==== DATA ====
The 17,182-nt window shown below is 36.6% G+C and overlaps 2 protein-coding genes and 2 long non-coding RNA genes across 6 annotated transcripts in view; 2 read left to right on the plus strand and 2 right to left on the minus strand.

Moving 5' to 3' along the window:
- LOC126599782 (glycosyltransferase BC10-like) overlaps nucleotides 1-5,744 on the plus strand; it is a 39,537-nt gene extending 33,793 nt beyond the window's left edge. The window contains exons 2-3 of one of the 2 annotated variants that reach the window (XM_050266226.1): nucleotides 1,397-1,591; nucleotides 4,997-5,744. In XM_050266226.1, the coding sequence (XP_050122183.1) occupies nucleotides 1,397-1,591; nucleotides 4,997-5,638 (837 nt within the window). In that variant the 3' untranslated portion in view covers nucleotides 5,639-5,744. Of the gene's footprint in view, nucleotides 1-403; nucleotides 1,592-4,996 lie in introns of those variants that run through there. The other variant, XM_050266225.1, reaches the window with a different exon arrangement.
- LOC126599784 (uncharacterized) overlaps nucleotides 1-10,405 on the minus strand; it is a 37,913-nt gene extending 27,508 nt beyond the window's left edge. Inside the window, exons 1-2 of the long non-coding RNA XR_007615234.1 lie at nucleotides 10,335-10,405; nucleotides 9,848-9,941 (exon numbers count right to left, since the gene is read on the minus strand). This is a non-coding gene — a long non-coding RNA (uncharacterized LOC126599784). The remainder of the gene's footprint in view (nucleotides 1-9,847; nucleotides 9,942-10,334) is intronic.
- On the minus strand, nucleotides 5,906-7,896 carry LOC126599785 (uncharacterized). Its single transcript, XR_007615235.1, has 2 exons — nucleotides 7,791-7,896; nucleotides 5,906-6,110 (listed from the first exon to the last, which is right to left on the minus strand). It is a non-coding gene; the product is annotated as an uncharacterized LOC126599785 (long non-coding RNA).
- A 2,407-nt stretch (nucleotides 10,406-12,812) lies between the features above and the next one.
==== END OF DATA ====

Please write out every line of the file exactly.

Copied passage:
The 17,182-nt window shown below is 36.6% G+C and overlaps 2 protein-coding genes and 2 long non-coding RNA genes across 6 annotated transcripts in view; 2 read left to right on the plus strand and 2 right to left on the minus strand.

Moving 5' to 3' along the window:
- LOC126599782 (glycosyltransferase BC10-like) overlaps nucleotides 1-5,744 on the plus strand; it is a 39,537-nt gene extending 33,793 nt beyond the window's left edge. The window contains exons 2-3 of one of the 2 annotated variants that reach the window (XM_050266226.1): nucleotides 1,397-1,591; nucleotides 4,997-5,744. In XM_050266226.1, the coding sequence (XP_050122183.1) occupies nucleotides 1,397-1,591; nucleotides 4,997-5,638 (837 nt within the window). In that variant the 3' untranslated portion in view covers nucleotides 5,639-5,744. Of the gene's footprint in view, nucleotides 1-403; nucleotides 1,592-4,996 lie in introns of those variants that run through there. The other variant, XM_050266225.1, reaches the window with a different exon arrangement.
- LOC126599784 (uncharacterized) overlaps nucleotides 1-10,405 on the minus strand; it is a 37,913-nt gene extending 27,508 nt beyond the window's left edge. Inside the window, exons 1-2 of the long non-coding RNA XR_007615234.1 lie at nucleotides 10,335-10,405; nucleotides 9,848-9,941 (exon numbers count right to left, since the gene is read on the minus strand). This is a non-coding gene — a long non-coding RNA (uncharacterized LOC126599784). The remainder of the gene's footprint in view (nucleotides 1-9,847; nucleotides 9,942-10,334) is intronic.
- On the minus strand, nucleotides 5,906-7,896 carry LOC126599785 (uncharacterized). Its single transcript, XR_007615235.1, has 2 exons — nucleotides 7,791-7,896; nucleotides 5,906-6,110 (listed from the first exon to the last, which is right to left on the minus strand). It is a non-coding gene; the product is annotated as an uncharacterized LOC126599785 (long non-coding RNA).
- A 2,407-nt stretch (nucleotides 10,406-12,812) lies between the features above and the next one.